What I Learned from Running My Slowest Half Marathon Ever
This is my “I ran a half marathon but I’m not happy about it” face. Worst time ever. That’s frustrating, considering I was trying to get my best time ever. But then I remembered that I finished. And sometimes that’s enough.
One thing I was thinking of while I was running the curse of a course called the Music City Marathon with its hundred hills was how each of us was competing with ourselves.
Because the truth is we weren’t running to win it. We were running it to grow, to become better. And maybe that means simply limping across the finish line. Maybe it means running your best time ever. But the competition isn’t external. Its internal. And that’s true for a lot of things in life.
Often I am distracted by people who pass me by. Maybe they write a book and become more famous than me (which isn’t hard to do). Maybe they start a business that’s more successful than mine. And it doesn’t take as long. Maybe they make more money, have more well behaved kids, or just seem to have their crap stuff together.
Regardless, I get distracted by these people. Quite honestly they piss me off. I don’t like that I think these things, but I do.
During the race, though, it dawned on me that literally hundreds of people were passing me by. Maybe even thousands. Every single minute. And I didn’t care. Why? Because once I realized I was not going to run my best time this year (due to the fact that I hurt myself training and had to rest for three weeks, not to mention it’s been hard to train with an infant and toddler at home, and yadda yadda, yeah I know those are excuses but that’s life), I decided my goal was to finish well.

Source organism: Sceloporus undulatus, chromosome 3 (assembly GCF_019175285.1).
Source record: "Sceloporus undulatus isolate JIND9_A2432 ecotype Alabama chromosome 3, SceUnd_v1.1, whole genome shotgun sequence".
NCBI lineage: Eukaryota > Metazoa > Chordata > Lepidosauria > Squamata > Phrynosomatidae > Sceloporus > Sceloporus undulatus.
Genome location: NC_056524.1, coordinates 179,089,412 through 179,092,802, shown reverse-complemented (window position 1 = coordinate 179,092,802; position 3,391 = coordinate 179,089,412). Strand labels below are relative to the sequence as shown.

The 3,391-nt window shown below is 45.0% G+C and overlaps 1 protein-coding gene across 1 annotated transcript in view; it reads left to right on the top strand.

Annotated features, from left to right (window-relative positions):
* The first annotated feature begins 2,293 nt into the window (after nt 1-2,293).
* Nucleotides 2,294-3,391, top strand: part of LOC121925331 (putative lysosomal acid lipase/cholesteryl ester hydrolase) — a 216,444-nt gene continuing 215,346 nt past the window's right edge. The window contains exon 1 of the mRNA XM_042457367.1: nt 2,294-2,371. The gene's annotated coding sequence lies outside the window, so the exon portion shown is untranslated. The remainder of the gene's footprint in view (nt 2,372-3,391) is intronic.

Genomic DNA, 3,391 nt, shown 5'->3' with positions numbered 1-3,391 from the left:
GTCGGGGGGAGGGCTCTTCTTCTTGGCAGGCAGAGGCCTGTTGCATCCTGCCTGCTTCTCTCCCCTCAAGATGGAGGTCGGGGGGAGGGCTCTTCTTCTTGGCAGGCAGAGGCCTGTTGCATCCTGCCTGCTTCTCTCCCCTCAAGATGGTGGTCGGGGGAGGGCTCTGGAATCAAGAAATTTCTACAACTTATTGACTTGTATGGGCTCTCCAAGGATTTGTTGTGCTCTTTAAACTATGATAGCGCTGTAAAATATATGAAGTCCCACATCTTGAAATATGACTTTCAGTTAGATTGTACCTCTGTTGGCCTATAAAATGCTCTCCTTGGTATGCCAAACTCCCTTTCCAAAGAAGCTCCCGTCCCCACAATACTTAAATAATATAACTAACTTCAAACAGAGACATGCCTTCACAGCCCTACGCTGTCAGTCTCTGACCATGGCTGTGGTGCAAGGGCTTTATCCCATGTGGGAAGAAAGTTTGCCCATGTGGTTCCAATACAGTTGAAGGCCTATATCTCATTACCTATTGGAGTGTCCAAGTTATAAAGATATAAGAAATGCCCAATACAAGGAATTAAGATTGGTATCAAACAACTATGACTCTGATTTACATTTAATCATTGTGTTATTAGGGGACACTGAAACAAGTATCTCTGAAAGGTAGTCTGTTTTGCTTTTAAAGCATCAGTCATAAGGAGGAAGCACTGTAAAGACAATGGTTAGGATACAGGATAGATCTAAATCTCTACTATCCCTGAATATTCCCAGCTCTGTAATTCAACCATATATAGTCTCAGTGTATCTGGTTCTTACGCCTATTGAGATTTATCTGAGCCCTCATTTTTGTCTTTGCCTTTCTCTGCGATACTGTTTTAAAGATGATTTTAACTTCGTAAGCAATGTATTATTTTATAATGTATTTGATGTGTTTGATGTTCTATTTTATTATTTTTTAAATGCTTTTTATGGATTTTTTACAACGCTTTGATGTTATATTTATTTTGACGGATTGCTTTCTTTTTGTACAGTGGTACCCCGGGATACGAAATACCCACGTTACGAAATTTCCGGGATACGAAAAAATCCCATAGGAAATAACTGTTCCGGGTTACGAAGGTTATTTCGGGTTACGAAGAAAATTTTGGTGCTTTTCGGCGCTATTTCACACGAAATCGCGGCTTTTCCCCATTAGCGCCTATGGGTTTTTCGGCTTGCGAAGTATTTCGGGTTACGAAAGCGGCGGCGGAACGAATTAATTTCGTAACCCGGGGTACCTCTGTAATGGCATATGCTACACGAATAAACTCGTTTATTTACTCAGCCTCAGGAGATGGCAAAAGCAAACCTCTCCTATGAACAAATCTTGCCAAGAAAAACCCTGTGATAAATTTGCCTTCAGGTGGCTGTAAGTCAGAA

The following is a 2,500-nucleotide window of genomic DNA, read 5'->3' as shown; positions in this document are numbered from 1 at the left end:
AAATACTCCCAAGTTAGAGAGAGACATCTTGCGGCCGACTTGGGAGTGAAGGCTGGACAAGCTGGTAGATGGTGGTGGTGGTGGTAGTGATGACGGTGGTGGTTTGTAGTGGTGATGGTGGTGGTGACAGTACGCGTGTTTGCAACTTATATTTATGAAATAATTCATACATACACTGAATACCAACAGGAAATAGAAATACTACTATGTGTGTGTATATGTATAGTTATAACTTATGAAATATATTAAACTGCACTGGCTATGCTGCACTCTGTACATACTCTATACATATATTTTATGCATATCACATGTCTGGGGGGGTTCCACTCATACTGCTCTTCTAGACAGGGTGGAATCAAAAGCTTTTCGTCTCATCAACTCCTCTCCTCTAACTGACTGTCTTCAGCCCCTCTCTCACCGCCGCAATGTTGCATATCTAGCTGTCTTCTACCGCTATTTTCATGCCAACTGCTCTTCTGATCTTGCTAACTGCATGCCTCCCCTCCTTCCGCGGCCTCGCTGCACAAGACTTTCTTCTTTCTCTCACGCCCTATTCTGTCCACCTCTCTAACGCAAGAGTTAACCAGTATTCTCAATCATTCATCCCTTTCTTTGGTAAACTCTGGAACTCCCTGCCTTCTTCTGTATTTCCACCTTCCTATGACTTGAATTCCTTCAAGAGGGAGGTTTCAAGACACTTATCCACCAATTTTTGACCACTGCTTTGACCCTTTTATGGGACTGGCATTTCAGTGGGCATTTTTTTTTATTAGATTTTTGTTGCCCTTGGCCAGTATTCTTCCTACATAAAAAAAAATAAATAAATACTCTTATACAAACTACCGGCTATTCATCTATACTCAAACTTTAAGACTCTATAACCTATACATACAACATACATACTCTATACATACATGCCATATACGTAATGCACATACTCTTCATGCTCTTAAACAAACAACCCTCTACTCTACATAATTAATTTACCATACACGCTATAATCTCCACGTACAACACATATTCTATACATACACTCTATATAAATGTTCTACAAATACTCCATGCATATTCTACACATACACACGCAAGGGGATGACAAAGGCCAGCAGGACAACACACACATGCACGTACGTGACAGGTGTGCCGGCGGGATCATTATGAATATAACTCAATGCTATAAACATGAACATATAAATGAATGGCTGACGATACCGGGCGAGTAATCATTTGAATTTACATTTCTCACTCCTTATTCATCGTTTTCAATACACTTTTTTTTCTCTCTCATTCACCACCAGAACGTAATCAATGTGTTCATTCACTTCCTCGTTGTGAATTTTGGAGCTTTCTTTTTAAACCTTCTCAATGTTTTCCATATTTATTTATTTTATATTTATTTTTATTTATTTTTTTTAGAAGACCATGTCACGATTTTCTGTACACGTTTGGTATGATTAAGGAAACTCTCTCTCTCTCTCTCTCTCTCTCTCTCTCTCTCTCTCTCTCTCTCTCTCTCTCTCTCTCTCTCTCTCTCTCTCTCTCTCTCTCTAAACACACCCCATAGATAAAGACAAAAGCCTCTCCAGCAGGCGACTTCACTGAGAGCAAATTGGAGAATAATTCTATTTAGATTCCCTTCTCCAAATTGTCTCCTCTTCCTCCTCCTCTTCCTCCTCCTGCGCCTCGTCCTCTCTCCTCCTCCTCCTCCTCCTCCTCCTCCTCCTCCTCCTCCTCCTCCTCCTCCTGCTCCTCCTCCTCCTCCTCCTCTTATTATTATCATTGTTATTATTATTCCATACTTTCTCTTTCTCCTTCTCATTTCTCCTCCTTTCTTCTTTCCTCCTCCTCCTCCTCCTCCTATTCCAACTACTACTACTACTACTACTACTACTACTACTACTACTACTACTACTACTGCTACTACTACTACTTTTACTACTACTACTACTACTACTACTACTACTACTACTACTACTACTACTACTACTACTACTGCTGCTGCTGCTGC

I almost wrote “just finish well.” But there is no just to finishing well. In a way, I think that’s what we are all trying to do with our lives: Finish well.
So if I could turn my failure of a race time into some kind of motivational public service announcement (which would certainly make me feel better about the whole thing), I would say this: Don’t forget to finish well.
Finish what? Well, everything.
In the work you do, finish well.
Do the best you can with what you have and try to not worry too much about who’s ahead of you. Or even what the fruit of your labor will be. Just do your work. And try not to abandon it. Complete what you start and remember getting to do this in the first place is the reward. Everything else is a perk. If it’s not, go do something else.
In relationships, try to make each moment count.
Finish the day well. This doesn’t mean you don’t get mad and scream at the kids or say something stupid to your best friend. In fact, you will most likely do all those things and more at some point. So when they happen, own them and try to choose back into the process of being a part of someone else’s life.
It’s a messy business. But it’s also a good business, the only one that really counts in my book. Life is too lonely without companions to join you in this journey. So whatever finish line you eventually find, you’re going to want people cheering you on at the end. Trust me.
And in life, when it’s all done, you definitely want to finish well.
You want to lie on your deathbed with as few regrets as possible, saying “I fought the fights worth fighting, ran the races worth running, and I have finished well.”
So when I climbed that last awful hill in downtown Nashville and was basically regretting the decision to run this race, I caught a glimpse of the finish line. And I sprinted. Well, at least the exhausted, I-just-ran-13-miles version of a sprint. But I gave it my all nonetheless.
I doubt it affected my final time much. But that wasn’t the point. Next time, I’ll train more and try harder and give myself more time to prepare. That goes without saying. But in that last moment, I knew I had a choice. I could coast across that finish line, jogging or even walking. Or I could finish well.
It would have been easy to go the easy route, but I knew I had more to give. And so I gave it one final push and didn’t regret doing so.